Jackie Traverse launches colouring book honouring Indigenous women
Maggie Wysocki, CONTRIBUTOR
Some claim it’s the best way to relieve stress while others use it as an escape from swiping and texting. Colouring books are flying off bookstore shelves, but Indigenous artist Jackie Traverse hopes her colouring book – Sacred Feminine – will do more than just relax readers.
“I want it to build strength in our young girls and show them who we are and where we come from,” said Traverse at the launch of her colouring book.
Over 50 Winnipeggers gathered at Neechi Commons on Nov. 3 to bring the pages of Sacred Feminine to colour while snacking on bannock and tea. The launch began with a prayer to honour Missing and Murdered Indigenous Women (MMIW) before Traverse took the stage.
“The colouring book is for first and foremost my daughters, and then the families of MMIW and women in corrections because I am all of these things and I’ll never forget where I came from,” Traverse told the crowd.
Traverse said the idea came to her a year and a half ago when she noticed that women and youth weren’t being represented enough in Indigenous art.
“So much Indigenous art is by men, and I wanted to represent womanhood,” she said.
Traverse experienced first-hand the difficulties for the aboriginal community in Manitoba, she said.
“As a kid in foster care it was hard to relate. I noticed that my people weren’t in cartoons or comic books, and if we were it was to shame us or represent us in a negative way,” said Traverse.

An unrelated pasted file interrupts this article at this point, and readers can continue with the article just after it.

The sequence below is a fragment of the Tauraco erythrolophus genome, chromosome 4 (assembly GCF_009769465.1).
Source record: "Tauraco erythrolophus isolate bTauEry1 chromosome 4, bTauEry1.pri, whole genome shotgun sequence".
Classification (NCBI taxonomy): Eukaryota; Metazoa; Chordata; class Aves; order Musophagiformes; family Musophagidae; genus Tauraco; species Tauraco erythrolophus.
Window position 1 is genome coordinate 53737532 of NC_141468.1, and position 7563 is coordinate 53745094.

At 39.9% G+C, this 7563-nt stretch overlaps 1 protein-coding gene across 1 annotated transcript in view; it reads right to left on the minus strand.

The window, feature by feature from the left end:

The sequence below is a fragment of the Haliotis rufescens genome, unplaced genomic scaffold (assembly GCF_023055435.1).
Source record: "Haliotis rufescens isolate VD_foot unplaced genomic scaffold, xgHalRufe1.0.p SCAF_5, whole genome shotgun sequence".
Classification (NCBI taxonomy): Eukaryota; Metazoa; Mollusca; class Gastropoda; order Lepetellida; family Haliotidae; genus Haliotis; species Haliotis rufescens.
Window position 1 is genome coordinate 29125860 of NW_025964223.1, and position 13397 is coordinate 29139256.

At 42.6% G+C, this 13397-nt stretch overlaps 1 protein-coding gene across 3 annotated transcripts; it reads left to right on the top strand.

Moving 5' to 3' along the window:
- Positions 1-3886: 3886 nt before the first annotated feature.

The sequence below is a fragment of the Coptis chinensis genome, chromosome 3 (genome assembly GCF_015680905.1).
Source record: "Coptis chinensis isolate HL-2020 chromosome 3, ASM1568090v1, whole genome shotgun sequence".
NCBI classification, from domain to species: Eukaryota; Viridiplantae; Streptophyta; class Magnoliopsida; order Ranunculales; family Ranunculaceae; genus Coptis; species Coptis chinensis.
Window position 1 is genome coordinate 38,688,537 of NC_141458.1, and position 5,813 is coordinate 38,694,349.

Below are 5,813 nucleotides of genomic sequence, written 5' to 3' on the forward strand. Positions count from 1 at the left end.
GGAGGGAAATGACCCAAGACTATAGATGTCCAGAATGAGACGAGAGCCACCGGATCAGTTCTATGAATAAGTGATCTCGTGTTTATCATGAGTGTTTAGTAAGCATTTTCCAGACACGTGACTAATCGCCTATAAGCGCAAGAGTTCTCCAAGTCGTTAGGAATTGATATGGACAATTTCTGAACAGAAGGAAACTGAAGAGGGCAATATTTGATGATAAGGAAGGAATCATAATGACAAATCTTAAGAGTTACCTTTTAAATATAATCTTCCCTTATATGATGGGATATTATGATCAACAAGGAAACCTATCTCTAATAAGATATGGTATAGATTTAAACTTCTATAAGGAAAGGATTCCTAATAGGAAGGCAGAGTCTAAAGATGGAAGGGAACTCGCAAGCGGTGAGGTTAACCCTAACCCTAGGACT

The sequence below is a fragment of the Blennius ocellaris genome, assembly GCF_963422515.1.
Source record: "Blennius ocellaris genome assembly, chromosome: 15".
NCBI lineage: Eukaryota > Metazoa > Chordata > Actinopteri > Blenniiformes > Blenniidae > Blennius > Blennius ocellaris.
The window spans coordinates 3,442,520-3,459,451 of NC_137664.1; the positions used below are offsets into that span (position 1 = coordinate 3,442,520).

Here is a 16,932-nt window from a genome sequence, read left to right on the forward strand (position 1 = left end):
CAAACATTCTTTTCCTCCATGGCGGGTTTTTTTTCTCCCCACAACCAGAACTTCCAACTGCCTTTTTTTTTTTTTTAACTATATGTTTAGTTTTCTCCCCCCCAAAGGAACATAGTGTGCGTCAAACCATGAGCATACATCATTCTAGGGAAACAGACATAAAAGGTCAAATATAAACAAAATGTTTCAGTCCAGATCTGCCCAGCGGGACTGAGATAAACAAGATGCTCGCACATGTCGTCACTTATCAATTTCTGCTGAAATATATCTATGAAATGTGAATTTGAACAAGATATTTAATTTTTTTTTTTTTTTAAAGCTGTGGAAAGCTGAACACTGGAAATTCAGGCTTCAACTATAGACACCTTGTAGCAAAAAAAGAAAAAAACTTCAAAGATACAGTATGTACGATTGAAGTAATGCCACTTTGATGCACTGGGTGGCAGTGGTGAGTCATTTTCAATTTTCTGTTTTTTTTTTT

Ukrainian native Marlene Marion coloured at the launch with her 10-year-old granddaughter Gracie Aprile.
“I heard Jackie give a talk a few months ago and I wanted to show my granddaughter the art of a strong woman,” said Marion. “She is my favourite Winnipeg artist.”
Traverse said she wanted to be an artist since she was a young girl, but it wasn’t until adulthood that her life allowed her to follow those passions. “After going through some hard stuff, I got into fine arts at the U of M when I was 33,” said Traverse, now 48.
For the past 10 years Traverse said she’s been living off her work as a “mixed-media” artist and hopes that all forms of Indigenous art can eventually be respected in the same way.
Traverse recently moved into an art studio on Arthur Street where she hopes to host workshops for those who want to learn more about Indigenous art.
Traverse’s art can be found online under the name Creative Native.